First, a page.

A means of earning college credit through taking an exam. The College Level Examination Program, developed by The College Board, allows students to take 33 exams in five subject areas. Students can also take tests through DSST, a standardized test process first established by the Department of Defense, as well as through Excelsior College, Thomas Edison State College and a handful of other schools.

    D

    Digital badges: An image posted on a website, online resume or social media profile that validates someone's subject knowledge or achievement as measured by a credible organization.

    Discussion boards:
    An online forum where students can interact with their classmates and instructor by posing and answering questions in the form of short posts. Participation in discussion boards is a requirement in many online courses.   

    Distance Education and Training Council: A national accrediting body, recognized by CHEA, that evaluates online schools and other distance education programs from high school through the doctoral level. 

    E

    EdX: A nonprofit organization founded by Harvard University and Massachusetts Institute of Technology, edX offers more than 160 courses in an open-source online learning platform, meaning that other institutions will be able to host the courses themselves. Courses are free, though some courses have a fee for identification-verified certificates of achievement.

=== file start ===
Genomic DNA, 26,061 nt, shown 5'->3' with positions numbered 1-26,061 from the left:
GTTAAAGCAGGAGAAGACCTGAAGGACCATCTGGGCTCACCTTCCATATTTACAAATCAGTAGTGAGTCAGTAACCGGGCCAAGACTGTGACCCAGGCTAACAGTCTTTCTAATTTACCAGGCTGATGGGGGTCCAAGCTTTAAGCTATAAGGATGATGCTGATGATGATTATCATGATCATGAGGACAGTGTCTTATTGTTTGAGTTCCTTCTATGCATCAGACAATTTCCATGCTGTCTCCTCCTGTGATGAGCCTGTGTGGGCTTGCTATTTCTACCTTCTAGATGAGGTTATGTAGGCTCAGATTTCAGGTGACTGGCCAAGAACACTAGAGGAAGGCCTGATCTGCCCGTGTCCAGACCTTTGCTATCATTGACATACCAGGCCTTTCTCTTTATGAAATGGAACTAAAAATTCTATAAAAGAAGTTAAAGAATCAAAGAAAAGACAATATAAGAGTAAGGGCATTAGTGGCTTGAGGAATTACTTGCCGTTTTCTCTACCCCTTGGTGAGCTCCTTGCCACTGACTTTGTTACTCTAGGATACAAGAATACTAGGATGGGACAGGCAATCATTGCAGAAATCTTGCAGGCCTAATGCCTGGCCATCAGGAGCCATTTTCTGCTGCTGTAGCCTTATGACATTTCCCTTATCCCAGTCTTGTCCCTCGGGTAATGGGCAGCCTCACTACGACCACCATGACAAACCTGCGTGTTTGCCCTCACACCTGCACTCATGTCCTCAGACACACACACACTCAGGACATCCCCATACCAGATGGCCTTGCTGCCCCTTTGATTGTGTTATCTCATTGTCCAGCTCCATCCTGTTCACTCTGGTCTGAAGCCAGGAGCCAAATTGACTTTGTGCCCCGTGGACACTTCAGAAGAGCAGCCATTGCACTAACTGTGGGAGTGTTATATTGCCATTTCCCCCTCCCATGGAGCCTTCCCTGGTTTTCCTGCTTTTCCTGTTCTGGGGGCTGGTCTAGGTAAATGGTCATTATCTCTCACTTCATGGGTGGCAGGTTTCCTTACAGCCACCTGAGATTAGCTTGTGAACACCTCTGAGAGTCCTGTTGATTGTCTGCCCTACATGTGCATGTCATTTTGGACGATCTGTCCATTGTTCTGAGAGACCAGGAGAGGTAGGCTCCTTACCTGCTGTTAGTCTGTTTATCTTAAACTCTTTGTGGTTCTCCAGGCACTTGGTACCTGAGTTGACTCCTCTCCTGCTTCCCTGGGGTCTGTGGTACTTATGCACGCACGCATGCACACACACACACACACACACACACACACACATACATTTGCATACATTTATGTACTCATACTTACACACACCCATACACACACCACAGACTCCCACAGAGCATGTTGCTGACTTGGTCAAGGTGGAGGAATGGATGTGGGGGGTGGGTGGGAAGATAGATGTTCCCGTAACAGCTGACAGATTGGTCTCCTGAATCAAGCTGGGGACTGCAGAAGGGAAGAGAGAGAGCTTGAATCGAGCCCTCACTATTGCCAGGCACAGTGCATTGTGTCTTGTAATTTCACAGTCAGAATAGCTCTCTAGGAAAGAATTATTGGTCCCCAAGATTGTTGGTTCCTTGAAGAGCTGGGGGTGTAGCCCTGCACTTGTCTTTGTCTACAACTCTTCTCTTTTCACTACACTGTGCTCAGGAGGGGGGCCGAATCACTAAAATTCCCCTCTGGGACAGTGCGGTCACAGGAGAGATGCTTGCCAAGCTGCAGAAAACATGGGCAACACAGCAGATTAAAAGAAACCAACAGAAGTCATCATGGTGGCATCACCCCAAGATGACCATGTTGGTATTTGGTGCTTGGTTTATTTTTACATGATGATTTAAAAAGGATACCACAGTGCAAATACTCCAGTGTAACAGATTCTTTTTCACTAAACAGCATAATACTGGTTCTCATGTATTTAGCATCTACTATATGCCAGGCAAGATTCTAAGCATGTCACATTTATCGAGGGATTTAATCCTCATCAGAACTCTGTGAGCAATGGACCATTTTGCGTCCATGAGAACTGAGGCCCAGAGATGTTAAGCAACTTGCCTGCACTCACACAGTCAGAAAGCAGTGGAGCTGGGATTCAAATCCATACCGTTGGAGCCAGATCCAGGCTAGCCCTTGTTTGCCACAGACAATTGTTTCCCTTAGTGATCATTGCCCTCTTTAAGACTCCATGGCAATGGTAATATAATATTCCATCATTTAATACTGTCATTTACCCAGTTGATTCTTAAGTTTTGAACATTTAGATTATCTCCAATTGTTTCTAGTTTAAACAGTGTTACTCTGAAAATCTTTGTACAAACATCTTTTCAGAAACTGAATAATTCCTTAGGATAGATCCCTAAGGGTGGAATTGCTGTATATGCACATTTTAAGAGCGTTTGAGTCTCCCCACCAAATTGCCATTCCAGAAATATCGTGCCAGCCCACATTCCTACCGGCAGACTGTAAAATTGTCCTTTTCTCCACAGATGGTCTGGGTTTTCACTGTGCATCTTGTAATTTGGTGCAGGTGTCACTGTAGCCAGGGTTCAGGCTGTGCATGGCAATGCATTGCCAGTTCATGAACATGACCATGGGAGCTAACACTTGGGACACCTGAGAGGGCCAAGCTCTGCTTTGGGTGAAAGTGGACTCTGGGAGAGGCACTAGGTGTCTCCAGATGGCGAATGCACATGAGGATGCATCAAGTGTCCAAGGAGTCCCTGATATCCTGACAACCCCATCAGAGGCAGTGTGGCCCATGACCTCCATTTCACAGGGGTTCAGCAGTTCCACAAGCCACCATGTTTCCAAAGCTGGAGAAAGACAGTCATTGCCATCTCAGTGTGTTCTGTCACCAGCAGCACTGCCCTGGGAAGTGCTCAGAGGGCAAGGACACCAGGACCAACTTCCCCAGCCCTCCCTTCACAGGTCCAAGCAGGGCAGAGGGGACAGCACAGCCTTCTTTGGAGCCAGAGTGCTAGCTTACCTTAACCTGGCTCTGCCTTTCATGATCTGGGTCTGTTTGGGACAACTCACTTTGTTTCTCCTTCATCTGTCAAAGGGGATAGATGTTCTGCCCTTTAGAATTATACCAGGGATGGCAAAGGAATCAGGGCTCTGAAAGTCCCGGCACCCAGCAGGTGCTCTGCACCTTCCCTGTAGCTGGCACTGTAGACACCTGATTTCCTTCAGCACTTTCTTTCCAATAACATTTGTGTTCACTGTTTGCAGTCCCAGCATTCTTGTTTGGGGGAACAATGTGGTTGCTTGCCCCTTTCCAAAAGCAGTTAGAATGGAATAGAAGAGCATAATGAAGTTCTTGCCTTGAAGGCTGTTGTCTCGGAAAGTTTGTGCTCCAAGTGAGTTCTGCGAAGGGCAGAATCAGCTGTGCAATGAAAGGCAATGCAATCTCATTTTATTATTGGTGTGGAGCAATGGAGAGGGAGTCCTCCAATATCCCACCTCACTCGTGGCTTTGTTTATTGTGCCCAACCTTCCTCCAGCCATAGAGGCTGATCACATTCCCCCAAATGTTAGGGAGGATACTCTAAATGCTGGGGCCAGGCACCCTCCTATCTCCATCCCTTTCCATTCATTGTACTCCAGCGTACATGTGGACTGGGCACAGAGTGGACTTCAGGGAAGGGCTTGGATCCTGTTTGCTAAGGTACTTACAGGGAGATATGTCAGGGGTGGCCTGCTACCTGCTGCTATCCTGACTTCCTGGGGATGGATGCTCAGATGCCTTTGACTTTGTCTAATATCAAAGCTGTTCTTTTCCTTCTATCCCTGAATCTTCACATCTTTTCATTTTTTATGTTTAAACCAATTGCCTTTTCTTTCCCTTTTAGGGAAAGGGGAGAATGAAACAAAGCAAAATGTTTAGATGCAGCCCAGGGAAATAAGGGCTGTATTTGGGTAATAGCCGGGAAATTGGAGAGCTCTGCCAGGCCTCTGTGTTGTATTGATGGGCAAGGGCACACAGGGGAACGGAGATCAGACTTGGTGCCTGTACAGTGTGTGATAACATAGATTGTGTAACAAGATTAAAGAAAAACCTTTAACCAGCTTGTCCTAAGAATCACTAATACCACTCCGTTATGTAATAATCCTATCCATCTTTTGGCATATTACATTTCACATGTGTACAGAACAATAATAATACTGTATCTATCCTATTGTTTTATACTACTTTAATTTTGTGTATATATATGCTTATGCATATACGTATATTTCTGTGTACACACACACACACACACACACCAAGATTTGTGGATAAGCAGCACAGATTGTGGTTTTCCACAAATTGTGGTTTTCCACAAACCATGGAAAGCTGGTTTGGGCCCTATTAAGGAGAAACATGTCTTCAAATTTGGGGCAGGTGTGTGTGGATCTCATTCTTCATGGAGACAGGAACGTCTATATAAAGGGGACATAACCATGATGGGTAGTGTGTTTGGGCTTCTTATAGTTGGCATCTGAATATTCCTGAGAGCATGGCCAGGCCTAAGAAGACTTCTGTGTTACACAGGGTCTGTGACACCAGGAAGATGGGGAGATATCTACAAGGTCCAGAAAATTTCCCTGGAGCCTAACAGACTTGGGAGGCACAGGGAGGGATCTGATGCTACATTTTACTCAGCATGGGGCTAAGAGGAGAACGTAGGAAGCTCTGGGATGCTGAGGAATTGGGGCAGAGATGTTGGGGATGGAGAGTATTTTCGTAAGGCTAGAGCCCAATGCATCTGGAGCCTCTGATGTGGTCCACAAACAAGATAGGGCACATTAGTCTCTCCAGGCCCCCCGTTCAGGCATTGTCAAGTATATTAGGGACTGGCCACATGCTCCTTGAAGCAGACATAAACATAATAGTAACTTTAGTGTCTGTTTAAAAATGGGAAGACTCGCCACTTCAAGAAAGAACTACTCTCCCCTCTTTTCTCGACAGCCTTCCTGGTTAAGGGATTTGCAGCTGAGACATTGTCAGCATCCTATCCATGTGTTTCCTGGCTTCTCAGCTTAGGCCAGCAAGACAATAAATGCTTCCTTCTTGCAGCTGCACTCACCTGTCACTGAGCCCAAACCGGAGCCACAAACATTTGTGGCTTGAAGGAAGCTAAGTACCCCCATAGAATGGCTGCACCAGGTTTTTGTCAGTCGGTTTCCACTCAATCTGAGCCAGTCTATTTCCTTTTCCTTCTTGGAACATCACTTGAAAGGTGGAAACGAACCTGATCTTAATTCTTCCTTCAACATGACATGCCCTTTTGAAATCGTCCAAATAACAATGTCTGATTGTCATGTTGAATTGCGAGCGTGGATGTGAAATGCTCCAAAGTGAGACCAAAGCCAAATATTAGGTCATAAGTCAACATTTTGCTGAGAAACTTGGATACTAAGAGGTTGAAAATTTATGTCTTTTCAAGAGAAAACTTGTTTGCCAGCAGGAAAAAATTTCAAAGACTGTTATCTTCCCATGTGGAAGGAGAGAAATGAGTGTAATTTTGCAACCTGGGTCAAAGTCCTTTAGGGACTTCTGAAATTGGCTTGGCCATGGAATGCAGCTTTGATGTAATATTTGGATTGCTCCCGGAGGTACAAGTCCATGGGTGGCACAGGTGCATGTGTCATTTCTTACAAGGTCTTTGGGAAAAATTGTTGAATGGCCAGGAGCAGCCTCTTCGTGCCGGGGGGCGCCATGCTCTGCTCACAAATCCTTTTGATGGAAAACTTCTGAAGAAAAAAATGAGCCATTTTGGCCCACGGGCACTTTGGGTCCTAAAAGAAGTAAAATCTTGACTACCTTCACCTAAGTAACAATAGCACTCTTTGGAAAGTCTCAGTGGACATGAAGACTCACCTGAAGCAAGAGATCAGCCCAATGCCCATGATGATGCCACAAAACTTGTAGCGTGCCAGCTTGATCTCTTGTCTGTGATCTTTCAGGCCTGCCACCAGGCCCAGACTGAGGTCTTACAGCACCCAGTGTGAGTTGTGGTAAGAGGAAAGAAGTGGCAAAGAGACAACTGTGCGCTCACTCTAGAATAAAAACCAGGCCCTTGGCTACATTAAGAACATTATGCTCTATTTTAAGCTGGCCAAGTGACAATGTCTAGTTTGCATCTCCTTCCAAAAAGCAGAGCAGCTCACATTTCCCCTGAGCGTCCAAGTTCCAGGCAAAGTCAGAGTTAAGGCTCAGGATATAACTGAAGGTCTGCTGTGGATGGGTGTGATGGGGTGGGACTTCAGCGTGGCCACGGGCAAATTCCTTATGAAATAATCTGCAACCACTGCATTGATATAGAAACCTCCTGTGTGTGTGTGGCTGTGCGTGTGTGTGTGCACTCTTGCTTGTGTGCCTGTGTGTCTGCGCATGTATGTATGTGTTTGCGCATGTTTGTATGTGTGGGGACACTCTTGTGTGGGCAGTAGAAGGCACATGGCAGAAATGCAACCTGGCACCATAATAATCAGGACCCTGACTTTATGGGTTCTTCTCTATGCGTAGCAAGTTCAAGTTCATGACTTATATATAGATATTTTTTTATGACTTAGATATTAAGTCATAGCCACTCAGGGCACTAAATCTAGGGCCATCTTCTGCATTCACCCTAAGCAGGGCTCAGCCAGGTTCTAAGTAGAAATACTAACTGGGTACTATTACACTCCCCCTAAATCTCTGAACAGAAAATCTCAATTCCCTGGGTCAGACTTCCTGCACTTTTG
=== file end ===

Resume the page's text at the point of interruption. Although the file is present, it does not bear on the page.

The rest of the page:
L

    Learning Management Systems: The platform where students can view their syllabus, learn how to contact their professor and access most course materials, including online readings, videos, audio files and other resources. In some systems, students can also email and message their classmates and instructors. Common learning management systems include Blackboard, Moodle and Desire2Learn.

    M

    Massive Open Online Courses: These courses, commonly known as MOOCs, are entirely online and open to anyone with an Internet connection. MOOCs differ from typical online courses in two ways: They can draw hundreds or thousands of students; and they are usually, but not always, free. Students enrolled at universities offering MOOCs can get credit for the courses. The American Council on Education has also recommended several MOOCs for credit.

    P

    Proctoring: Online students can be monitored by proctors both in person, if their program requires that they take tests at a specific location, or online, via webcam. Proctoring aims to combat cheating by ensuring students are who they say they are.

    R

    Residency Requirement: The amount of time a specific distance education course or program requires an online student to spend on campus.

    S

    Synchronous: An online class structure similar to that in an on-ground class, in which students meet with their instructor in real time and communicate with each other. Students and their instructor log on at the same time, using tools such as SkypeGoogle HangoutsMeetings.io and other platforms to interact.
    Trying to fund your online education? Get tips and more in the U.S. News Paying for Online Education center.